The End? Building a ‘safe refuge’ may be key to saving humanity from global catastrophe

HERNDON, Va. — Millions of people likely had the same thought in March of 2020: “Is this it?” The initial days of the COVID-19 pandemic felt like the beginning of a Hollywood Armageddon movie. While the Earth is still spinning, scientists are already scrambling to better prepare humanity for the next deadly pandemic or other extreme global catastrophe. Their solution could lead to the creation of an island for humanity’s “survivors.”

One popular theory right now is that establishing a safe refuge where a decent portion of the human population can escape to is going to be essential to humanity’s long-term survival. Some examples include a remote island, or even more outlandish suggestions such as the Moon or an underwater base.

Now, new research from the Society for Risk Analysis reports that while establishing a safe refuge is definitely a good idea, the location doesn’t necessarily have to be in the middle of nowhere. The analysis documents how both China and Western Australia created their own successful refuges during the first two years of the COVID-19 pandemic.

This study was co-authored by Seth Baum, a geographer and executive director of the Global Catastrophic Risk Institute in Washington, D.C., and Vanessa Adams, a geographer at the University of Tasmania. Baum and Adams put together a case study focusing on both China and Western Australia. Importantly, both of those “political jurisdictions” share borders with other regions – yet also proved quite efficient at keeping COVID-19 infections low.

What do China and Australia have in common?

Between March 2020 and January 2022, China’s estimated COVID-19 cases per 100,000 people was just 1,348, with only 48.8 in Western Australia.

Based on their success while fighting COVID-19, island nations such as Iceland, Australia, and New Zealand are potential candidates for an apocalyptic refuge. Still, this new research indicates that geographic isolation is not mandatory for a pandemic refuge.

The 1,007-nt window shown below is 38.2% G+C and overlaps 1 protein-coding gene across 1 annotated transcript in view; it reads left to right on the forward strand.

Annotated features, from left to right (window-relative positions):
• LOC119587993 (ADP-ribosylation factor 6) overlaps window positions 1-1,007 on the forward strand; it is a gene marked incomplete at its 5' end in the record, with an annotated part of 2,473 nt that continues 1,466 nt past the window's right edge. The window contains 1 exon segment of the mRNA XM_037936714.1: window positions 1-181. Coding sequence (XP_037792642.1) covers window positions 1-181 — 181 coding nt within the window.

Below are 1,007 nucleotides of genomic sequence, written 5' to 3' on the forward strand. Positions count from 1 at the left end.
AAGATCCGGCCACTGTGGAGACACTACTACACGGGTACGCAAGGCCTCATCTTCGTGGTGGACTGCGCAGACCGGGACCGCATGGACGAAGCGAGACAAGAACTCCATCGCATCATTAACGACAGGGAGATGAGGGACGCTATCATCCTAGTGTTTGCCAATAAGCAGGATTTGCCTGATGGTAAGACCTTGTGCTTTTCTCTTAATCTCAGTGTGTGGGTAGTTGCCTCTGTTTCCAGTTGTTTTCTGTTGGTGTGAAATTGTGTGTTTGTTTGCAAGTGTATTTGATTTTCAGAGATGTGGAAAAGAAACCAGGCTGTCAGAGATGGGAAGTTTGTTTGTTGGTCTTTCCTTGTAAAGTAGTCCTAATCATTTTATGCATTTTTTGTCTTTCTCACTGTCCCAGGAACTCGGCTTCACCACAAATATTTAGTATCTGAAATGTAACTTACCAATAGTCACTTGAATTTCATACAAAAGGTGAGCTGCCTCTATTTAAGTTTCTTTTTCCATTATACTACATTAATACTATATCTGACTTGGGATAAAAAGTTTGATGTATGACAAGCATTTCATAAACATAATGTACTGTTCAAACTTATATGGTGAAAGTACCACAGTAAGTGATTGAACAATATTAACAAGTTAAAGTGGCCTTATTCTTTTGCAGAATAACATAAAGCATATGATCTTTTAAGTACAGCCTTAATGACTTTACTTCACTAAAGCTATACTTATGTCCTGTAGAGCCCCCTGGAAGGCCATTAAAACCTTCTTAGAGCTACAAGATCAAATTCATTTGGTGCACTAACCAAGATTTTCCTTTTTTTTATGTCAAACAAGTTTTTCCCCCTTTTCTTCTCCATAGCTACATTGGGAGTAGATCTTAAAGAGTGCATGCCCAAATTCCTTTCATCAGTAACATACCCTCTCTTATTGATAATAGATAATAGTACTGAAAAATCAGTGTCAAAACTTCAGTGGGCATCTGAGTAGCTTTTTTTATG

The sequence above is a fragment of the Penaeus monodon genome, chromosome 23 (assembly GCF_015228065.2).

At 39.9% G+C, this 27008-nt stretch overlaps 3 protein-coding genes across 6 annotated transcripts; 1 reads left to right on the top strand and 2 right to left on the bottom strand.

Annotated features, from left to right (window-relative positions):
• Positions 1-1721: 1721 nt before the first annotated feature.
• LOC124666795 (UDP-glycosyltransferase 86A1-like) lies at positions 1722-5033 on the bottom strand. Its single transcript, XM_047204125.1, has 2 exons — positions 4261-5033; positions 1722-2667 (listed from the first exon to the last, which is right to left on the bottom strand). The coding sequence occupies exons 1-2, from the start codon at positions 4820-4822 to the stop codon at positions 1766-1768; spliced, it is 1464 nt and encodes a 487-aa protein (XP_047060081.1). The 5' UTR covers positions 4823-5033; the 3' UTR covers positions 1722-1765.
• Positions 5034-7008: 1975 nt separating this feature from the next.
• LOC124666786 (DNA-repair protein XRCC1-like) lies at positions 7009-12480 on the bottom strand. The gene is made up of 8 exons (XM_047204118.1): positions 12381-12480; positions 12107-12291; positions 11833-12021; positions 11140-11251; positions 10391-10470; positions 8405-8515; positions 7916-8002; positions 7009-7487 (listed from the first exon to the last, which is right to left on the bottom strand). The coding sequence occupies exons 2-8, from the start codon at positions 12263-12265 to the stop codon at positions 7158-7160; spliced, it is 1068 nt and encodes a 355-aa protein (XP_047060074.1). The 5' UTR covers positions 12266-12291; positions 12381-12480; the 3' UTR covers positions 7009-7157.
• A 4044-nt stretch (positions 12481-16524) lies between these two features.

“China is a very clear case in point,” Baum explains in a media release. “It has succeeded despite having the world’s longest land border.”

There are some major differences between China and Western Australia. China is an authoritarian state, collectivist, and boasts a huge population. Western Australia, on the other hand, is democratic, individualist, and sparsely populated in one of the most remote areas anywhere in the world.

However, there are some similarities: Both share a high degree of centralization and a high capacity for self-isolation and independence, albeit for drastically different reasons. Both areas also have very robust in-group cohesion and were “highly motivated” to avoid spreading COVID-19. China and Western Australia maintained extensive trading partnerships with outside places throughout the pandemic.

“This is encouraging because it suggests that pandemic refuges can provide a high degree of economic support for outside populations during pandemics, an important element for achieving the global objective of refuges – the continuity of civilization,” Baum adds.

“Pandemic refuges are a risk management policy concept worthy of serious consideration,” Adams concludes, “alongside other public health measures such as vaccines and physical distancing.”

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